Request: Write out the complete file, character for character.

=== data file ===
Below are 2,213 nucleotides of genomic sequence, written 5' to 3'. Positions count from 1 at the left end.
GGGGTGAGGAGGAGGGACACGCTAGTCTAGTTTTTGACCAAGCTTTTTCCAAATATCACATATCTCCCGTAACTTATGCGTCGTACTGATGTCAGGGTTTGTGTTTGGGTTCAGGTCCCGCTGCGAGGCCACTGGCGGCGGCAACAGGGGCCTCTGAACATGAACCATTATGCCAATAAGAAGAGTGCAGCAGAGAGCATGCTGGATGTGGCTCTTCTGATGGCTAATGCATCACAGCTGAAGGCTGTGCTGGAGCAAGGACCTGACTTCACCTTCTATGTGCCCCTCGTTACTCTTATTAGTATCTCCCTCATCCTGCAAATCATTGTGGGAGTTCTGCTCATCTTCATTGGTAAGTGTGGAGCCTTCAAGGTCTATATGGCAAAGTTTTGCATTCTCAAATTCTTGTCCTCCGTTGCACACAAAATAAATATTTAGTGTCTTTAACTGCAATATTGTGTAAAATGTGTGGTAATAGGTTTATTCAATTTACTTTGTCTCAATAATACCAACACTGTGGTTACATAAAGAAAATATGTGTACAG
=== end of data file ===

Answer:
Below are 2,213 nucleotides of genomic sequence, written 5' to 3'. Positions count from 1 at the left end.
GGGGTGAGGAGGAGGGACACGCTAGTCTAGTTTTTGACCAAGCTTTTTCCAAATATCACATATCTCCCGTAACTTATGCGTCGTACTGATGTCAGGGTTTGTGTTTGGGTTCAGGTCCCGCTGCGAGGCCACTGGCGGCGGCAACAGGGGCCTCTGAACATGAACCATTATGCCAATAAGAAGAGTGCAGCAGAGAGCATGCTGGATGTGGCTCTTCTGATGGCTAATGCATCACAGCTGAAGGCTGTGCTGGAGCAAGGACCTGACTTCACCTTCTATGTGCCCCTCGTTACTCTTATTAGTATCTCCCTCATCCTGCAAATCATTGTGGGAGTTCTGCTCATCTTCATTGGTAAGTGTGGAGCCTTCAAGGTCTATATGGCAAAGTTTTGCATTCTCAAATTCTTGTCCTCCGTTGCACACAAAATAAATATTTAGTGTCTTTAACTGCAATATTGTGTAAAATGTGTGGTAATAGGTTTATTCAATTTACTTTGTCTCAATAATACCAACACTGTGGTTACATAAAGAAAATATGTGTACAG